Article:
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Hydroponic Greenhouses

Greenhouse farms have been successfully used to grow crops around the world for decades. Equipping these structures with hydroponic farming technology, allows farmers to take advantage of natural light, while also managing the temperature in a way that allows farming all year round.

Advantages and disadvantages of hydroponic greenhouses

Advantage: High yield

  • The space available within a greenhouse allows for the use of a wide range of hydroponic farming systems

  • Aside from lettuces and herbs, mass market crops such as tomatoes, cucumbers, bell peppers, chili, eggplants, etc can be grown using dutch buckets and grow bags.

Advantage: Cost
 

  • By eliminating the need for expensive climate control and LED lights, the setup cost for greenhouses is significantly lower than for indoor vertical farms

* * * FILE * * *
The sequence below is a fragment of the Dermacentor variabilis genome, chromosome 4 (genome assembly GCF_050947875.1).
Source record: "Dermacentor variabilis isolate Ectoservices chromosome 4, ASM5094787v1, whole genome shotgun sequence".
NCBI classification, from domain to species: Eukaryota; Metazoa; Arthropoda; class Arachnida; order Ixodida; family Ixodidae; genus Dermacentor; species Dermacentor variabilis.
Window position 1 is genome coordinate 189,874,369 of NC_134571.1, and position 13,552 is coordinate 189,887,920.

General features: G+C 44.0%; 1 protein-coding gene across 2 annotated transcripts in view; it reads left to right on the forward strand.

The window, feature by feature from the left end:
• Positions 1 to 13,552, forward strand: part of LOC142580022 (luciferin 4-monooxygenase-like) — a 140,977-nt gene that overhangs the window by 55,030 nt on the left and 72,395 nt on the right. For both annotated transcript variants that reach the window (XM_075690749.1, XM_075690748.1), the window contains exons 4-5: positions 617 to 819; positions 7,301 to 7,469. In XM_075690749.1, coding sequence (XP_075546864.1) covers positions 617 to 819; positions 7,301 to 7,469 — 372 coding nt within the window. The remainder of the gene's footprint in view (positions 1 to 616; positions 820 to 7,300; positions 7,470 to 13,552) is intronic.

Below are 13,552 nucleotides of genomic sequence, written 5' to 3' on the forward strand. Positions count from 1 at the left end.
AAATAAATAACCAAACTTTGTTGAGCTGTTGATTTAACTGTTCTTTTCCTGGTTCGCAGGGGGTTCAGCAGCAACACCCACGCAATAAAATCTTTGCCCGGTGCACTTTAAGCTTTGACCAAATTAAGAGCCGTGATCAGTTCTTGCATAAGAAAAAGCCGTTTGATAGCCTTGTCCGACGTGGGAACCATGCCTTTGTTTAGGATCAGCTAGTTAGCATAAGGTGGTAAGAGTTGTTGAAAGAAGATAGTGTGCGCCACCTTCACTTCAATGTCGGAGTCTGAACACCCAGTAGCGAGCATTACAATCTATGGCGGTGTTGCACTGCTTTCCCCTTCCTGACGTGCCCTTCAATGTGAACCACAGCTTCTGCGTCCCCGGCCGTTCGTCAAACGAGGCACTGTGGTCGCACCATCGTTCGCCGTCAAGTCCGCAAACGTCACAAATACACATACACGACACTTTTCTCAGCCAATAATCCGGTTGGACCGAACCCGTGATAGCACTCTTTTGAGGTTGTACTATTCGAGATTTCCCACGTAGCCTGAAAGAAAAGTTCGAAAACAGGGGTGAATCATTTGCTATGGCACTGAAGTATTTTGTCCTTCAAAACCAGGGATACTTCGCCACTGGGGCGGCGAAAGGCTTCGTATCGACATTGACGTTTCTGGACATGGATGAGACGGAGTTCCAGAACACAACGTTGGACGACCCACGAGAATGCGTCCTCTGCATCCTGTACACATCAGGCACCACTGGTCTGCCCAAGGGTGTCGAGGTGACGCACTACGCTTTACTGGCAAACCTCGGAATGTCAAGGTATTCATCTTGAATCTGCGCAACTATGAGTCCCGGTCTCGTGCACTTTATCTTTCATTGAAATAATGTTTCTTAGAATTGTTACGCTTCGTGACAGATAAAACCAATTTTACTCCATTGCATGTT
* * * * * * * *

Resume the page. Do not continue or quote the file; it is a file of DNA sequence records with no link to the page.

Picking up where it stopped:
• By utilizing natural light, as well as gravity for the circulation of the water, utility and operating costs are greatly reduced

Disadvantage: Size

  • The standard greenhouse span measures 8x32m, thus taking up a large space while not benefiting from vertical farming

  • Greenhouses are therefore not suitable for areas with high real estate costs and are better placed in rural and agricultural areas
     

Disadvantage: Exposure

  • Plants inside greenhouse farms are not fully protected from external factors such as weather, temperature, and humidity

  • While the insulation cooling systems in a greenhouse can reduce temperatures inside the farm by up to 15 degrees, high outside temperatures can have negative effects on yield and productivity
     

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Left: Dutch buckets and growing bags are used to grow larger plants such as tomatoes, strawberries, eggplants, cucumbers, bell peppers, and chilies.

Right: Polycarbonate sheets combined with ventilation fans and cooling pads allow the temperature inside the greenhouse to be reduced by up to 15 degrees 

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